The couple also realised that their own aesthetic had evolved over the years. “The house is old, but we felt the interior should be brought up to contemporary taste,” Sam says, explaining the streamlined styling of the kitchen with its handle-less cabinets in cream high gloss and solid oak worktops – the latter complementing the original timber detailing including the traditional panelled doors and the window shutters. Euan suggested adding the feature light raft over the dining area while the kitchen cabinetry continues into the utility area, accentuating the sense of flow between the different zones.

With this alteration, the Jarvies’s home gained the social heart it had been missing. Throughout the house, period detailing is combined with a light, neutral backdrop of wall colours and floor finishes to create an interior style that feels modern yet sympathetic. “We’ve gone through phases of wallpaper, but now it’s about clean lines and keeping it light and airy,” Sam says.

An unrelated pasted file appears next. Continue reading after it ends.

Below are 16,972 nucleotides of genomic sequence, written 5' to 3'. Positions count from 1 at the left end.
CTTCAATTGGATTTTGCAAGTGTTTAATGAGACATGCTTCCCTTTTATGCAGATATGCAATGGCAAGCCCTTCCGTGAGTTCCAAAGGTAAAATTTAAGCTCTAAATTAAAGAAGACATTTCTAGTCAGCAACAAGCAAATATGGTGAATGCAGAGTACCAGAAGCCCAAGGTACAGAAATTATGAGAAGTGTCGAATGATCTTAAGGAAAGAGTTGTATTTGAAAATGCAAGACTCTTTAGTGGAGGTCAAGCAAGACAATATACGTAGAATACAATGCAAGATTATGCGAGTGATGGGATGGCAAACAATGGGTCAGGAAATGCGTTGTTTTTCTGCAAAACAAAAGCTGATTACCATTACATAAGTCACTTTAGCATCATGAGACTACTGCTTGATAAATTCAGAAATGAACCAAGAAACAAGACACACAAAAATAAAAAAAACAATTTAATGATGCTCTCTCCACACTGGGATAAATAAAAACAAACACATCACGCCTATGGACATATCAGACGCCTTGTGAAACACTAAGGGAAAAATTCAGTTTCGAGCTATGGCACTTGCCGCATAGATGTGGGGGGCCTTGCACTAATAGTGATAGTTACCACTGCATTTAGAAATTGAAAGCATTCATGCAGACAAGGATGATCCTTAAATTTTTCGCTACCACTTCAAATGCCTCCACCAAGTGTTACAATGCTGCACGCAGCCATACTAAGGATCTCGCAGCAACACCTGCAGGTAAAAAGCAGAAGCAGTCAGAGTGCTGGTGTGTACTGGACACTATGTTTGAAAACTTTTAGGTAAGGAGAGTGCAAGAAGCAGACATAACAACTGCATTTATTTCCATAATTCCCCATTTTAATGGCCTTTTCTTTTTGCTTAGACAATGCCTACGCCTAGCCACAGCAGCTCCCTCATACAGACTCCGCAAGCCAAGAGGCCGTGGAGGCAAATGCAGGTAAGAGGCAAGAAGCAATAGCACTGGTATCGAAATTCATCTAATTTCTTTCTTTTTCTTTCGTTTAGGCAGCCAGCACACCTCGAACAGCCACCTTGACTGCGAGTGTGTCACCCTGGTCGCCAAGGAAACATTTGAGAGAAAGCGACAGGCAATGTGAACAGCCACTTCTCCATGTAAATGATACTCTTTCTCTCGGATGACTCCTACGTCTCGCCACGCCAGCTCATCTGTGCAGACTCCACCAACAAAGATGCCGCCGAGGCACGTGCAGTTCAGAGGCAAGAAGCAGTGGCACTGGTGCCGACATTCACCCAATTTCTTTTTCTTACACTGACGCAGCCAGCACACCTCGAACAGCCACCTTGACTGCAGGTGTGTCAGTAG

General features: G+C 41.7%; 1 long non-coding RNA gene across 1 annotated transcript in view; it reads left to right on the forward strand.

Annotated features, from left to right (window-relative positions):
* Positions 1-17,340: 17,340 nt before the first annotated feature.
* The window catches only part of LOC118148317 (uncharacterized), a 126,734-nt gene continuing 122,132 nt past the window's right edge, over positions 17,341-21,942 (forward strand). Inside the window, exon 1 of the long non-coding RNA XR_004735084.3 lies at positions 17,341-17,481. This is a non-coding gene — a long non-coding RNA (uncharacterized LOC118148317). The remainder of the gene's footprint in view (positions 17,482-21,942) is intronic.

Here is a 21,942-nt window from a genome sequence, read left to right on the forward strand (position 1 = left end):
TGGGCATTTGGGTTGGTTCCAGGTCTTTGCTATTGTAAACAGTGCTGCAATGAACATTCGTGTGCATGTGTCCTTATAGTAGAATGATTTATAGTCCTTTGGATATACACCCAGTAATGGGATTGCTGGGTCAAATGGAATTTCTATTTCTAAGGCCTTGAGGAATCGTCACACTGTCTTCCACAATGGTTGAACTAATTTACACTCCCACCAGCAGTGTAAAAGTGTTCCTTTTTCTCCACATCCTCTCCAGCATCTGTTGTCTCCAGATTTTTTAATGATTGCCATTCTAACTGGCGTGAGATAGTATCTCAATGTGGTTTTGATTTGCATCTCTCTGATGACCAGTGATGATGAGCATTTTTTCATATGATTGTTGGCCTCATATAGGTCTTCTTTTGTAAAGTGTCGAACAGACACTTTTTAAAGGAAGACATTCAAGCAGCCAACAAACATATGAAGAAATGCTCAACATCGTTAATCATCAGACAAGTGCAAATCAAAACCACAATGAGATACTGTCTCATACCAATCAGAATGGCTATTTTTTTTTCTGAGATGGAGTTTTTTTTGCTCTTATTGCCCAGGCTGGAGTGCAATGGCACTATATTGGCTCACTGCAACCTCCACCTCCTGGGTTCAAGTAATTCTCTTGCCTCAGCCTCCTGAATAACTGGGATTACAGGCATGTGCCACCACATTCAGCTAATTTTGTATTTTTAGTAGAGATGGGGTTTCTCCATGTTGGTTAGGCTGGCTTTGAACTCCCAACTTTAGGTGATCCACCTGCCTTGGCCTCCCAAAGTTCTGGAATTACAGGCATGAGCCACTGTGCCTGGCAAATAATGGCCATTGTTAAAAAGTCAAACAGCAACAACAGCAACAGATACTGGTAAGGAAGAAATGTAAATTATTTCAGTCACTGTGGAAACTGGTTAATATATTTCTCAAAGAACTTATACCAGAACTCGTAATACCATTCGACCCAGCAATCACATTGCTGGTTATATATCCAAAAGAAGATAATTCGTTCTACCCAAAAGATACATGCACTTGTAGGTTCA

And there are great quirky touches, such as the turret staircase at the rear of the house and the balcony that is accessed from Duncan’s bedroom on the top floor, which has fantastic views over the Firth of Forth to Fife.

Now, with Laverockbank Cottage on the market and the family considering their next move, Sam admits that they’re open to the idea of a project. Asked what she’ll miss in leaving, Sam credits the area itself. “After 16 years, we know so many people here. And we’ll miss this garden as it’s so private and quiet. When you’re sitting outside, it’s hard to imagine that we’re just two miles from the city centre,” she says.

The Jarvies may have been jumping in at the deep end when they bought Laverockbank 
Cottage all those years ago, but whoever moves here next will be inheriting a character-filled and individual home.